Incidenally all those who helped build the ISS are involved.

    • pstraubie48 profile image

      Patricia Scott 

      6 months ago from North Central Florida

      You answered questions that I had. They sound like good reasons but I wonder about the cost when we have such huge financial issues right here on Mother Earth. I do not mean to appear small minded and short sighted.... Just wondering....Angels are headed your way this evening. ps

    • lawrence01 profile imageAUTHOR

      Lawrence Hebb 

      7 months ago from Hamilton, New Zealand

      Denise

      It was partly about money, and partly that if one nation built a base on the Moon then all the others would feel threatened (insecurity).

      The USA and NASA realised that they could do much more exploration work with unmanned craft than they would be able to with manned craft.

      Unmanned craft have travelled to the furthest edges of our solar system, and the furthest one out is Voyager 1 launched in 1977. It's three times the distance of Pluto to the sun out and still transmitting data back to Earth.

    • PAINTDRIPS profile image

      Denise McGill 

      7 months ago from Fresno CA

      I've heard about asteroid mining. I thought back in the 70s that we would have a moon base by now and wonder what could be taking so long. I assume it's about the money it would take and the logistics of creating a breathable atmosphere station. Thanks for the science lesson.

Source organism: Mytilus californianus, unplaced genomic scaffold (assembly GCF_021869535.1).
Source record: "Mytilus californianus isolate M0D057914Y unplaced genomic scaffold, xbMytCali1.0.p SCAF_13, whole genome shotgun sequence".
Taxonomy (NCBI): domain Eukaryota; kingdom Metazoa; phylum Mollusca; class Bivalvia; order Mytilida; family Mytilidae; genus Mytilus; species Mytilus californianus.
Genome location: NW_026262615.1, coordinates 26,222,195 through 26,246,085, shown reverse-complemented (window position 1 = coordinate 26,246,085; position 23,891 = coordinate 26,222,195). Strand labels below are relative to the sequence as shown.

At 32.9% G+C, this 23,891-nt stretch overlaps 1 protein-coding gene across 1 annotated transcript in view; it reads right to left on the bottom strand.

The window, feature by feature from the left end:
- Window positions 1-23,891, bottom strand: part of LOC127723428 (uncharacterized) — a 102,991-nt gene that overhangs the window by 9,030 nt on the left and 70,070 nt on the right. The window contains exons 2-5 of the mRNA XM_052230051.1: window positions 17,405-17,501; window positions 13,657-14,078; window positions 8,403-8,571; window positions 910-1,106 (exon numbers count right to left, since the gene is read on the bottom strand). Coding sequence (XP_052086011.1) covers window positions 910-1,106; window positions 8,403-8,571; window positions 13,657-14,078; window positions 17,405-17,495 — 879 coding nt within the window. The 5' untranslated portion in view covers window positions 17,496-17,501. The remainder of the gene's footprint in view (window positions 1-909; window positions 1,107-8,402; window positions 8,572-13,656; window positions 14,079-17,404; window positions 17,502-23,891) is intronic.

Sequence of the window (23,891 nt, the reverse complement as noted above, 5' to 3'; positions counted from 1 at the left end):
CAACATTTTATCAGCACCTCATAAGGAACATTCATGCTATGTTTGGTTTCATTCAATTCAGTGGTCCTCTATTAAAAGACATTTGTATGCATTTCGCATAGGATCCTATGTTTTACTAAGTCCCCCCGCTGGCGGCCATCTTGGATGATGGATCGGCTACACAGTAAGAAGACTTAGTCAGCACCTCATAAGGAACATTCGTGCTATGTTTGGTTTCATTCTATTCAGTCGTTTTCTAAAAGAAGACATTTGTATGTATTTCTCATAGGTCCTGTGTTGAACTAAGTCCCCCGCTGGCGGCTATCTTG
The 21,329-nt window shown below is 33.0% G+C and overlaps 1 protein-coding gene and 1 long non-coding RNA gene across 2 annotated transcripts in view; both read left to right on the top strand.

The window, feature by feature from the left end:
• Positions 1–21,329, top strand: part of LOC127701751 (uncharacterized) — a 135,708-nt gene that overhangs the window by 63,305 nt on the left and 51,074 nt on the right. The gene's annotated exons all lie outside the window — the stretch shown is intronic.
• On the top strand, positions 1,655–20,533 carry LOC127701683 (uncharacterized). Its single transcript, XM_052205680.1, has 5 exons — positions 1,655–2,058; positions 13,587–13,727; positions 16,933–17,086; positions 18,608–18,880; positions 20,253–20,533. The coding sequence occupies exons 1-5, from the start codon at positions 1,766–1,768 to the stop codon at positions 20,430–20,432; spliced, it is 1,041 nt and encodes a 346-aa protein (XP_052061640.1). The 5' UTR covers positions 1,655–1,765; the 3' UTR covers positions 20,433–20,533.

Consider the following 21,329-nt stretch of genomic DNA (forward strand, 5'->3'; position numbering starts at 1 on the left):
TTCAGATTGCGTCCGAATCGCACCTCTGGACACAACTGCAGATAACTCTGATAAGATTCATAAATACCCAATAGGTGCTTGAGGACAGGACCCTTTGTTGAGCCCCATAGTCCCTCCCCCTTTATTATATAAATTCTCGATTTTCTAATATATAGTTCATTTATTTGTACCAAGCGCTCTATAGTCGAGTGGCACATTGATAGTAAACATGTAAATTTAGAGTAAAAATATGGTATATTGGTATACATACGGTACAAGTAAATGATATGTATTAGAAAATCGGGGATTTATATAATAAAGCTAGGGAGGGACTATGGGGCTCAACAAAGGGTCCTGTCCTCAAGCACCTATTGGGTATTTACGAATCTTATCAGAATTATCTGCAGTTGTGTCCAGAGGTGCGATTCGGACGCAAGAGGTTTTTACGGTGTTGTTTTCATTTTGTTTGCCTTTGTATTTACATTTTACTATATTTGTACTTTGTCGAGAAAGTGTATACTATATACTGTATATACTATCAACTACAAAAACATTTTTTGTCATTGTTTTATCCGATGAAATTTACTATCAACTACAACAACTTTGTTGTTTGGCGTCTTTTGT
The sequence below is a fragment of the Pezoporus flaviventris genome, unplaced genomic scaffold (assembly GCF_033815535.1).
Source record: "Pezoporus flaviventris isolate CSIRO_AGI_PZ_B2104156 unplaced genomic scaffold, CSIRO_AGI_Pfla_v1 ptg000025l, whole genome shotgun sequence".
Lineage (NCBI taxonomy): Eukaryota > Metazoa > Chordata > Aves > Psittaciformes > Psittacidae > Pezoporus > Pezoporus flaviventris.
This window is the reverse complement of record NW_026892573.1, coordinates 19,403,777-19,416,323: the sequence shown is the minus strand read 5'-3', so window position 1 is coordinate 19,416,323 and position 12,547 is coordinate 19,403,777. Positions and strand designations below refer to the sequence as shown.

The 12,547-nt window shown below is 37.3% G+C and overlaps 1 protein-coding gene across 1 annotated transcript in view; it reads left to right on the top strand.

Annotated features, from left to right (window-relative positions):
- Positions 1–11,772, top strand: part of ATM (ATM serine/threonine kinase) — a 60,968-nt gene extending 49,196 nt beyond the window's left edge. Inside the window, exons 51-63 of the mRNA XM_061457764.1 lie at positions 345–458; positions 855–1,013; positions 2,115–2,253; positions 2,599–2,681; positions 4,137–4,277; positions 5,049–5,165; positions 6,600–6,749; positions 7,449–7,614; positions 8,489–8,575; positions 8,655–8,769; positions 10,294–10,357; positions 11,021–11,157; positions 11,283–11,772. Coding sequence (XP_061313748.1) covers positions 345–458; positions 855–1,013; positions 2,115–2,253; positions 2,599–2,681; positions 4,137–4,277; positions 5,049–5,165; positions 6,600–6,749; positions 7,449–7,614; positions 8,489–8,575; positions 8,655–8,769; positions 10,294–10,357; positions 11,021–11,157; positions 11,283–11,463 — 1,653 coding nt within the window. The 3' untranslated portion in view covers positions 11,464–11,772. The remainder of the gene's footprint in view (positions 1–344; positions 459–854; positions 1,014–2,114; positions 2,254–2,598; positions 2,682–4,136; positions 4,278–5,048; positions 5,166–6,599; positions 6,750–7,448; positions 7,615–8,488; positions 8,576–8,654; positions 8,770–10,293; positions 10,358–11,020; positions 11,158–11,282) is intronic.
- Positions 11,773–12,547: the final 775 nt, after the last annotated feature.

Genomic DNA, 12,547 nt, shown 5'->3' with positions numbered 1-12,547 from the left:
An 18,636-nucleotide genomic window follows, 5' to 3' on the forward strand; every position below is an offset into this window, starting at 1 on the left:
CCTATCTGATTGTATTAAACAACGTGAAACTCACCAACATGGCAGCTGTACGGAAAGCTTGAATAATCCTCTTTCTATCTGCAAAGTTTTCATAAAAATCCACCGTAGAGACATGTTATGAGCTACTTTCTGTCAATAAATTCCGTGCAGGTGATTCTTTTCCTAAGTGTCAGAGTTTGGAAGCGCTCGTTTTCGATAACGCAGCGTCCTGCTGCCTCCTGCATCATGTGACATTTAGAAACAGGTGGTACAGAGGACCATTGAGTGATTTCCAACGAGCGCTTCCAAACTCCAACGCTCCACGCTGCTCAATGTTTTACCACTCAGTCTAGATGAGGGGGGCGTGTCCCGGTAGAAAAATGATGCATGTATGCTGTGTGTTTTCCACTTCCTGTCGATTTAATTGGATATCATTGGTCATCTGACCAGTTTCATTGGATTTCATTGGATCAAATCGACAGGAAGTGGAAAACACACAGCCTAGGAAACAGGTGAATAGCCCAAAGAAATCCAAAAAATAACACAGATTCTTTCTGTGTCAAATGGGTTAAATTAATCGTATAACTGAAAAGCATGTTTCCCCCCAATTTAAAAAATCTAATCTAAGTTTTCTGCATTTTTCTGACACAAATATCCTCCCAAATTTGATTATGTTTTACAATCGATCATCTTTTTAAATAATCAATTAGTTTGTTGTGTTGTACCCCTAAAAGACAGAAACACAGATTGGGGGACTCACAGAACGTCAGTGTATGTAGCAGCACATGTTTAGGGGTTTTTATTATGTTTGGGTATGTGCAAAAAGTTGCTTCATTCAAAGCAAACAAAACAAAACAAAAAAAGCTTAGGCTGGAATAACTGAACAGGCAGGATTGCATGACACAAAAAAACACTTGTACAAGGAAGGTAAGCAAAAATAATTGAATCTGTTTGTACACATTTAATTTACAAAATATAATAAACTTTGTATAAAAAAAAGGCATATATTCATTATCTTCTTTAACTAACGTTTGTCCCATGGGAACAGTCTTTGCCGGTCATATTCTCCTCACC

Blessings,

      Denise

    • lawrence01 profile imageAUTHOR

      Lawrence Hebb 

      7 months ago from Hamilton, New Zealand

      MsDora

      Glad you enjoyed the hub, I'm sure there are a lot more reasons for exploring God's creation.

    • lawrence01 profile imageAUTHOR

      Lawrence Hebb 

      7 months ago from Hamilton, New Zealand

      William

      It's interesting that you bring up the Tower of Babel, you could make some powerful comparisons.

      In the Biblical account it was all of mankind with one goal, to become 'like god, or the gods' but going back to the Moon is teaching us how much we don't know and are unlikely to ever fully understand about our universe.

      I read that for the scientist, they find the greatest pleasure when they answer a question and have another one posed by the answer!

    • MsDora profile image

      Dora Weithers 

      7 months ago from The Caribbean